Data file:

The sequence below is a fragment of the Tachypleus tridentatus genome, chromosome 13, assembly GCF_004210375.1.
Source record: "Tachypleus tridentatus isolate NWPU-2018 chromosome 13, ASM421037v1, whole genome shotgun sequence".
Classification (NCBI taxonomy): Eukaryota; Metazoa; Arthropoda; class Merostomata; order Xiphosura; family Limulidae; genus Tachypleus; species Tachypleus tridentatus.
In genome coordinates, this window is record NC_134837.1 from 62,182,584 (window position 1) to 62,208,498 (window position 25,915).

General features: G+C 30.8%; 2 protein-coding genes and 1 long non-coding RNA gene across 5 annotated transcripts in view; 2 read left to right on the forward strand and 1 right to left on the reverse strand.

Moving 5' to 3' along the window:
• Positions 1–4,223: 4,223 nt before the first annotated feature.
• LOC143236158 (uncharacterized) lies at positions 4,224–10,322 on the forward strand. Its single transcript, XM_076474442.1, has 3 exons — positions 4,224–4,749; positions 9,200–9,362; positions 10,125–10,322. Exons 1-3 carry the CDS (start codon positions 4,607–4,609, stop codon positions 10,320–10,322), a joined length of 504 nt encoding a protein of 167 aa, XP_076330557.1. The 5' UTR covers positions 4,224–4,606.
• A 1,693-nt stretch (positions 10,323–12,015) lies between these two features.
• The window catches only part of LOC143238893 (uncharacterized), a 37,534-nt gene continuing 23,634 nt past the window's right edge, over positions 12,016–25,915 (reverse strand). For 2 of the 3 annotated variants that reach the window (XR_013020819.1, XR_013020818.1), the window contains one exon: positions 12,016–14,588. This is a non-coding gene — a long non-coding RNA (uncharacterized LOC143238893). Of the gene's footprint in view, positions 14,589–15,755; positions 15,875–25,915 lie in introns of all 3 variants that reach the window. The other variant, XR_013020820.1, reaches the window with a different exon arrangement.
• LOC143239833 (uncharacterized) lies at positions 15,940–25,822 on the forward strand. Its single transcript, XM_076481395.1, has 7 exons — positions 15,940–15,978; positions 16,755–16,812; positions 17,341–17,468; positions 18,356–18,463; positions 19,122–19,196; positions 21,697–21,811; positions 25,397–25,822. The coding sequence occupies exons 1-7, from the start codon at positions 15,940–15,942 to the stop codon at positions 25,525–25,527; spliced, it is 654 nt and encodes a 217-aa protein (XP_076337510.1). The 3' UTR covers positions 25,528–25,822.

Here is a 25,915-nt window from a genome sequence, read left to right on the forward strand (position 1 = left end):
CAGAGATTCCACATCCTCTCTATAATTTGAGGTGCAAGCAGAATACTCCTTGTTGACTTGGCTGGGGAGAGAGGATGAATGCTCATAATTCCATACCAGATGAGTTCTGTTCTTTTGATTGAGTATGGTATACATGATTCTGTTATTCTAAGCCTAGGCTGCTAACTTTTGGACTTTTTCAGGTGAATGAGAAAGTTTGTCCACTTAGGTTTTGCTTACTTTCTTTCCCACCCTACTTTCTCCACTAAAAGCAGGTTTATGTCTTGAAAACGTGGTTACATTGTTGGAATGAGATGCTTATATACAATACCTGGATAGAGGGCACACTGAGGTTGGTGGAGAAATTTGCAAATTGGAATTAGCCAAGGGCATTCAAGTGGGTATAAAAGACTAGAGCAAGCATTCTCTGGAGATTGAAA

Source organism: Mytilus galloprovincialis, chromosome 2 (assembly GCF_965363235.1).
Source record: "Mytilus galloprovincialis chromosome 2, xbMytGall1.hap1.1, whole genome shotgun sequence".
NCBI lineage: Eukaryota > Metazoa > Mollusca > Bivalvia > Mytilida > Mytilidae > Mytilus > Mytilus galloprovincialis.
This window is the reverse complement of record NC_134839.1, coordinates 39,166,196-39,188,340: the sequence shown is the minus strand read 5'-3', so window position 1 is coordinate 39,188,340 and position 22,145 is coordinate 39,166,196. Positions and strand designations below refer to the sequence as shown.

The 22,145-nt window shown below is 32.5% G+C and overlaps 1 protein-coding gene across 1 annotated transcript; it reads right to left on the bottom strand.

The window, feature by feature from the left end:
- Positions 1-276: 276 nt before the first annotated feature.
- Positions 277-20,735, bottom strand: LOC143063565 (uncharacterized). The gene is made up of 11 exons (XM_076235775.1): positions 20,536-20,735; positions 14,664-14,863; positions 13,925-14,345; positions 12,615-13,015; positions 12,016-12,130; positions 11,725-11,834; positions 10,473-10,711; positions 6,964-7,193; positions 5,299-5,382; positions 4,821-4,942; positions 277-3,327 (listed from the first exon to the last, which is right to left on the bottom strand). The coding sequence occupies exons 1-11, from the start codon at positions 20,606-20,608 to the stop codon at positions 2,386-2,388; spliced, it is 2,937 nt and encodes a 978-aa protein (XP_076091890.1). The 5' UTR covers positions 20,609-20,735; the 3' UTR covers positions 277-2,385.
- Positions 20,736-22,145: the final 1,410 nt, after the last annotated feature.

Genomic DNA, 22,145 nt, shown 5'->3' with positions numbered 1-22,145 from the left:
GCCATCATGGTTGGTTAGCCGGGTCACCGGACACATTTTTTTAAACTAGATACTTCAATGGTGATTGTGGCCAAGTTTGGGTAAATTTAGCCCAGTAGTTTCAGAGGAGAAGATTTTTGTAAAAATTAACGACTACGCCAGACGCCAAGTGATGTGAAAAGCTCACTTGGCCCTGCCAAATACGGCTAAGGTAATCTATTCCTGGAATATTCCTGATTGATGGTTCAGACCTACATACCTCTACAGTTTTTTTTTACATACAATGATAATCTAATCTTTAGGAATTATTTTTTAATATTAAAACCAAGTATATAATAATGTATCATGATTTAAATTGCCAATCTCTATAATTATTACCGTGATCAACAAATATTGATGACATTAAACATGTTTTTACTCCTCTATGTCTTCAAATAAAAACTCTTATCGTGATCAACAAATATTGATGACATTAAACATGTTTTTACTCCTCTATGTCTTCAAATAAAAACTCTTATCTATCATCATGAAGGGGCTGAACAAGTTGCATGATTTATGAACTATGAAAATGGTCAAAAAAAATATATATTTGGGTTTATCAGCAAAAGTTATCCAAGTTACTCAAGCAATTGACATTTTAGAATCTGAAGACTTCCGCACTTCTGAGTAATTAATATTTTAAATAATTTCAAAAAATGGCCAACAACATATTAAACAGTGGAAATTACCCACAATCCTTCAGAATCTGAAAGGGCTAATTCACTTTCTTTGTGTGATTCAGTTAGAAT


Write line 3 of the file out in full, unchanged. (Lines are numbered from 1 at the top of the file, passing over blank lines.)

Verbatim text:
Classification (NCBI taxonomy): Eukaryota; Metazoa; Arthropoda; class Merostomata; order Xiphosura; family Limulidae; genus Tachypleus; species Tachypleus tridentatus.